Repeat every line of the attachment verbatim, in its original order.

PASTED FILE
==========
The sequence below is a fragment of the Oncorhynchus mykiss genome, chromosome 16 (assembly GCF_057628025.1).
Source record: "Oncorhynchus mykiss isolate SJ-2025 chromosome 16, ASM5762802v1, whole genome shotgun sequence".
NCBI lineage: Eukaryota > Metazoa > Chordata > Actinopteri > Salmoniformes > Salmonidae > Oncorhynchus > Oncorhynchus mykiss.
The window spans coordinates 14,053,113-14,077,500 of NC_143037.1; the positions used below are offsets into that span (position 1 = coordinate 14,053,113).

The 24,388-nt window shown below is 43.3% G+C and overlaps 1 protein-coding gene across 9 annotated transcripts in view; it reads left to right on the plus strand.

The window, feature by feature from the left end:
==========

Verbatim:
The sequence below is a fragment of the Oncorhynchus mykiss genome, chromosome 16 (assembly GCF_057628025.1).
Source record: "Oncorhynchus mykiss isolate SJ-2025 chromosome 16, ASM5762802v1, whole genome shotgun sequence".
NCBI lineage: Eukaryota > Metazoa > Chordata > Actinopteri > Salmoniformes > Salmonidae > Oncorhynchus > Oncorhynchus mykiss.
The window spans coordinates 14,053,113-14,077,500 of NC_143037.1; the positions used below are offsets into that span (position 1 = coordinate 14,053,113).

The 24,388-nt window shown below is 43.3% G+C and overlaps 1 protein-coding gene across 9 annotated transcripts in view; it reads left to right on the plus strand.

The window, feature by feature from the left end: